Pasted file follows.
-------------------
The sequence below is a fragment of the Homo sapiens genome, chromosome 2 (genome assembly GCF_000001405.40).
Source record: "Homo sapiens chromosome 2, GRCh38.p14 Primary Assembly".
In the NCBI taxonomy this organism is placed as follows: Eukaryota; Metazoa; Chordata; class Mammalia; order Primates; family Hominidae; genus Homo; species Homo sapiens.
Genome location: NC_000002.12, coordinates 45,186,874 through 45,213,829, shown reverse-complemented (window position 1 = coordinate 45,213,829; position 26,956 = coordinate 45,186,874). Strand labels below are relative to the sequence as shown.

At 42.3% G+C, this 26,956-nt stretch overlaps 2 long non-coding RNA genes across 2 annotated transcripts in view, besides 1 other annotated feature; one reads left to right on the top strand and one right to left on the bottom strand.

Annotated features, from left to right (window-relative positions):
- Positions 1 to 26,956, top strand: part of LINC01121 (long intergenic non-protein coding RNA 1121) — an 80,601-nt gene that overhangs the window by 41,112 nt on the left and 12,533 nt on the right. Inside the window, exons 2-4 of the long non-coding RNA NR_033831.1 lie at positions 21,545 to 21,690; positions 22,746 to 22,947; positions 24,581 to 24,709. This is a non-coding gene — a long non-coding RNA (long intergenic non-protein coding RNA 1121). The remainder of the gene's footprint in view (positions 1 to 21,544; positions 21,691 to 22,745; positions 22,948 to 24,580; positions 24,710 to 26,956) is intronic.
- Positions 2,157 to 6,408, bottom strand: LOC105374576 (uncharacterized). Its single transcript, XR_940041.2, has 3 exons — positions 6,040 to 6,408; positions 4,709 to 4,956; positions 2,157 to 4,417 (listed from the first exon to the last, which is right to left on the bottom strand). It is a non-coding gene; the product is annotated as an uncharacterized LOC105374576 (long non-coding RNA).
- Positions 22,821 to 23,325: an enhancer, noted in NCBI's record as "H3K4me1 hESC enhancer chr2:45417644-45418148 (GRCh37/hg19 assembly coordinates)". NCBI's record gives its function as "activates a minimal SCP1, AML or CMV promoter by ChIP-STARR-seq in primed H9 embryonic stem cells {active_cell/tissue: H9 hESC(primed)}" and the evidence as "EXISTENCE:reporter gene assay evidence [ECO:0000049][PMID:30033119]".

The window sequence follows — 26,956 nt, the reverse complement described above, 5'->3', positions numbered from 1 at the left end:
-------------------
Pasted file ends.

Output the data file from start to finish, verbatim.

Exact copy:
The sequence below is a fragment of the Homo sapiens genome, chromosome 2 (genome assembly GCF_000001405.40).
Source record: "Homo sapiens chromosome 2, GRCh38.p14 Primary Assembly".
In the NCBI taxonomy this organism is placed as follows: Eukaryota; Metazoa; Chordata; class Mammalia; order Primates; family Hominidae; genus Homo; species Homo sapiens.
Genome location: NC_000002.12, coordinates 45,186,874 through 45,213,829, shown reverse-complemented (window position 1 = coordinate 45,213,829; position 26,956 = coordinate 45,186,874). Strand labels below are relative to the sequence as shown.

At 42.3% G+C, this 26,956-nt stretch overlaps 2 long non-coding RNA genes across 2 annotated transcripts in view, besides 1 other annotated feature; one reads left to right on the top strand and one right to left on the bottom strand.

Annotated features, from left to right (window-relative positions):
- Positions 1 to 26,956, top strand: part of LINC01121 (long intergenic non-protein coding RNA 1121) — an 80,601-nt gene that overhangs the window by 41,112 nt on the left and 12,533 nt on the right. Inside the window, exons 2-4 of the long non-coding RNA NR_033831.1 lie at positions 21,545 to 21,690; positions 22,746 to 22,947; positions 24,581 to 24,709. This is a non-coding gene — a long non-coding RNA (long intergenic non-protein coding RNA 1121). The remainder of the gene's footprint in view (positions 1 to 21,544; positions 21,691 to 22,745; positions 22,948 to 24,580; positions 24,710 to 26,956) is intronic.
- Positions 2,157 to 6,408, bottom strand: LOC105374576 (uncharacterized). Its single transcript, XR_940041.2, has 3 exons — positions 6,040 to 6,408; positions 4,709 to 4,956; positions 2,157 to 4,417 (listed from the first exon to the last, which is right to left on the bottom strand). It is a non-coding gene; the product is annotated as an uncharacterized LOC105374576 (long non-coding RNA).
- Positions 22,821 to 23,325: an enhancer, noted in NCBI's record as "H3K4me1 hESC enhancer chr2:45417644-45418148 (GRCh37/hg19 assembly coordinates)". NCBI's record gives its function as "activates a minimal SCP1, AML or CMV promoter by ChIP-STARR-seq in primed H9 embryonic stem cells {active_cell/tissue: H9 hESC(primed)}" and the evidence as "EXISTENCE:reporter gene assay evidence [ECO:0000049][PMID:30033119]".

The window sequence follows — 26,956 nt, the reverse complement described above, 5'->3', positions numbered from 1 at the left end: